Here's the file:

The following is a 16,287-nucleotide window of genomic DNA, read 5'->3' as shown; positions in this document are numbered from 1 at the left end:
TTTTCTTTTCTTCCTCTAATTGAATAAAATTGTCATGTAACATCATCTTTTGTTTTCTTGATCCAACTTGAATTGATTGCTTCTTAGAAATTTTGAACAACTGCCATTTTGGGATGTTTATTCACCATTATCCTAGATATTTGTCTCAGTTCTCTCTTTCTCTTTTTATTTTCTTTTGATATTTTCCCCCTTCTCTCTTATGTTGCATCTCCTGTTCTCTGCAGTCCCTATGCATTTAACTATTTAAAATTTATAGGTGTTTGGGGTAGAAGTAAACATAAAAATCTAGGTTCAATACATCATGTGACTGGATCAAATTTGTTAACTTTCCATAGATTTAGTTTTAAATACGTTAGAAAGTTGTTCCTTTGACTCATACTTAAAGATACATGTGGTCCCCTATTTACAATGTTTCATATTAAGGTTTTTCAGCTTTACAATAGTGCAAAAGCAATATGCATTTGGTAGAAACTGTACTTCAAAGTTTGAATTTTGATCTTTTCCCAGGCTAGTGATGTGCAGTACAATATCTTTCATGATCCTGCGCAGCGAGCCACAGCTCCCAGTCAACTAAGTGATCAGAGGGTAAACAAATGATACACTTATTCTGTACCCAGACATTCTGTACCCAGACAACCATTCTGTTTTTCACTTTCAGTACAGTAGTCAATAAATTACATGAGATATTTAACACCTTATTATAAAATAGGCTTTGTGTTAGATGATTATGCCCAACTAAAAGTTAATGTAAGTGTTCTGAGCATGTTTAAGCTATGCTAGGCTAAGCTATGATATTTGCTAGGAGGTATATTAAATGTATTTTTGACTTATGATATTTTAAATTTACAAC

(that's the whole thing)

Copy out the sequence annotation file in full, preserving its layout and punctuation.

The following is a 16,287-nucleotide window of genomic DNA, read 5'->3' as shown; positions in this document are numbered from 1 at the left end:
TTTTCTTTTCTTCCTCTAATTGAATAAAATTGTCATGTAACATCATCTTTTGTTTTCTTGATCCAACTTGAATTGATTGCTTCTTAGAAATTTTGAACAACTGCCATTTTGGGATGTTTATTCACCATTATCCTAGATATTTGTCTCAGTTCTCTCTTTCTCTTTTTATTTTCTTTTGATATTTTCCCCCTTCTCTCTTATGTTGCATCTCCTGTTCTCTGCAGTCCCTATGCATTTAACTATTTAAAATTTATAGGTGTTTGGGGTAGAAGTAAACATAAAAATCTAGGTTCAATACATCATGTGACTGGATCAAATTTGTTAACTTTCCATAGATTTAGTTTTAAATACGTTAGAAAGTTGTTCCTTTGACTCATACTTAAAGATACATGTGGTCCCCTATTTACAATGTTTCATATTAAGGTTTTTCAGCTTTACAATAGTGCAAAAGCAATATGCATTTGGTAGAAACTGTACTTCAAAGTTTGAATTTTGATCTTTTCCCAGGCTAGTGATGTGCAGTACAATATCTTTCATGATCCTGCGCAGCGAGCCACAGCTCCCAGTCAACTAAGTGATCAGAGGGTAAACAAATGATACACTTATTCTGTACCCAGACATTCTGTACCCAGACAACCATTCTGTTTTTCACTTTCAGTACAGTAGTCAATAAATTACATGAGATATTTAACACCTTATTATAAAATAGGCTTTGTGTTAGATGATTATGCCCAACTAAAAGTTAATGTAAGTGTTCTGAGCATGTTTAAGCTATGCTAGGCTAAGCTATGATATTTGCTAGGAGGTATATTAAATGTATTTTTGACTTATGATATTTTAAATTTACAAC